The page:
July 23 – August 2, 2003
a group exhibition featuring the work of Brendan Fernandes, Eun-Mi Kim, Melanie Ibadlit, Irina Badescu, Amada Estabillo, Jason Bomers, Mark Martin and Gary Tamkei.
Dictionary meanings aside, the word mend stands as a medium for a new beginning. It also stands as a common ground for eight visual artists who have, not too long ago, started their journeys into the art world. They are:
Brendan Fernandes, Eun-Mi Kim, Melanie Ibadlit, Irina Badescu, Amada Estabillo, Jason Bomers, Mark Martin and Gary Tamkei.
In this exhibition, they will address in their own way the ideas of reparation, restoration, healing, reformation, and reconciliation. Broad topics narrowed down to specific and identifiable pieces will exemplify individual interpretations of the given theme.
How does one move through the world, both physically and metaphysically? Amada Estabillo’s works explore the various strategies or systems of representation that one uses to explain, categorize and navigate through the natural world.
Brendan Fernandes explores relationships between himself and others. He wants his paintings to be open and comforting, leading his audience towards awareness and self-reflection. He wants there to be a quiet moment where the viewers stop and feel nothing before they are able to venture further into the work and see details that were once overlooked.
Satellite photographs of the earth from space are inspiration for the paintings of Jason Bomers. These mixed media works reference abstract painting. They bring into question the human impact on earth as well as the vulnerability of human life. There is a play in the works between representation and abstraction, surface and image, photography and painting.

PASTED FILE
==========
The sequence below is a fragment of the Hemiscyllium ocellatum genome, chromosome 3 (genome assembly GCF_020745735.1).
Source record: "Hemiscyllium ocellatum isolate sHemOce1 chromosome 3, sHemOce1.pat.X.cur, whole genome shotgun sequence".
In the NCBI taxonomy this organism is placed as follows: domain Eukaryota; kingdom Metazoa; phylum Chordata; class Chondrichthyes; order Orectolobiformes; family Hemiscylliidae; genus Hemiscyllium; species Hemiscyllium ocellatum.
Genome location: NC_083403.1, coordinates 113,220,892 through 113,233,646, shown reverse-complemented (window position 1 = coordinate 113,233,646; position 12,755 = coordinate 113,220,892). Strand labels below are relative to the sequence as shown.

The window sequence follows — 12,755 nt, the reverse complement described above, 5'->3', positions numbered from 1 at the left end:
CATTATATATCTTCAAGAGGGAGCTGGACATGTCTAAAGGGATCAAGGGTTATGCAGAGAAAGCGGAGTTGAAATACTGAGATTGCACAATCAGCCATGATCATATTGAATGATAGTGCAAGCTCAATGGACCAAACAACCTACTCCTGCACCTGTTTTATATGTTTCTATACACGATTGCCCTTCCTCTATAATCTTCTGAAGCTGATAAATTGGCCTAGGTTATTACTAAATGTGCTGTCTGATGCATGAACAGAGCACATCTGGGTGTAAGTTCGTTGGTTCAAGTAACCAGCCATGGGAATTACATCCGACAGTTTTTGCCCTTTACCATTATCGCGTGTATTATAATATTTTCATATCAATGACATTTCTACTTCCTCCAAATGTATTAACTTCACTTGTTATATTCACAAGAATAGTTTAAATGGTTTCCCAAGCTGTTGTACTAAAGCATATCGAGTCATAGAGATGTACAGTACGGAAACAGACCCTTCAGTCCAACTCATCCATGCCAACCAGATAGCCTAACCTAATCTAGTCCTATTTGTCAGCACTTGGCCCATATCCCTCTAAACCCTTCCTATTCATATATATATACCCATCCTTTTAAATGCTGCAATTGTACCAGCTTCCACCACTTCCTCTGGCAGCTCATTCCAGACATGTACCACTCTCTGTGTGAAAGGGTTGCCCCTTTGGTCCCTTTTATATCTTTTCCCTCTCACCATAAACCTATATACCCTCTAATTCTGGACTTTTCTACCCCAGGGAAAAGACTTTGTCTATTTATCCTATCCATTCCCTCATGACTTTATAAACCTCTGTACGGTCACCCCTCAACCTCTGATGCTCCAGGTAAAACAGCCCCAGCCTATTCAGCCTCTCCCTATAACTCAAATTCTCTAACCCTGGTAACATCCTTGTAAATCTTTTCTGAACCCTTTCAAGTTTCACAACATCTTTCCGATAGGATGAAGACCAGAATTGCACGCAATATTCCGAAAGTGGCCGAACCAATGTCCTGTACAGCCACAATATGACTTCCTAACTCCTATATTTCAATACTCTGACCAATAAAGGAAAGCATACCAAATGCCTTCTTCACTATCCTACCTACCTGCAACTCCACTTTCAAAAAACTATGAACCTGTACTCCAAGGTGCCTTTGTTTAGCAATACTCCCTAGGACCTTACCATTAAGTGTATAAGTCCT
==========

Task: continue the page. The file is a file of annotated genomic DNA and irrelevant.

Using traditional technique, Mark Martin’s representational style allows the viewer to relate to the paintings shown. With this he subtly twists the viewer’s notion of importance through the use of subject. Different objects take on different proportions of importance in “every day” life, a creation of new icons.
The use of words is an intrinsic part of Gary Tamkei’s work. They represent the whole story, while the photographs are but moments captured in the context of that story. In these pieces, Gary investigates those moments that are common to all our lives, which forever hold a place in our psyches; moments that define who we are and help to propel us toward our inevitabilities.
Eun-Mi Kim finds her subject matter in material objects; objects that can be viewed in relation to their ability to mimic the body because they have direct and indirect connections with the body. Meanings are transformed, created, categorized and ranked through a learnt and forced dependence on material objects. Eun-Mi is interested in constructing meaning though materiality.
Melanie Ibadlit deals with the complexities of language and communication. Listening and expressing are vital components to all relationships. The absorption of words instills fear and uncertainty. Her photographs denote momentary images in our lives where we have every intention to express a though, but do not. It is a daunting realization to see that the duty of words weakens when we fail to extract our thoughts into language.
Irina Badescu’s artwork combines sewing patterns with Japanese and rice papers. By adding the “feminine touch”, Irina willingly faces her audience with stereotypes often placed on women by current trends. Although the messages are present, they do not dominate the artwork. The viewer is not bombarded with militant ideology. A social dialogue is a possibility, however the complexity of the pieces lies in the conceptual subtlety.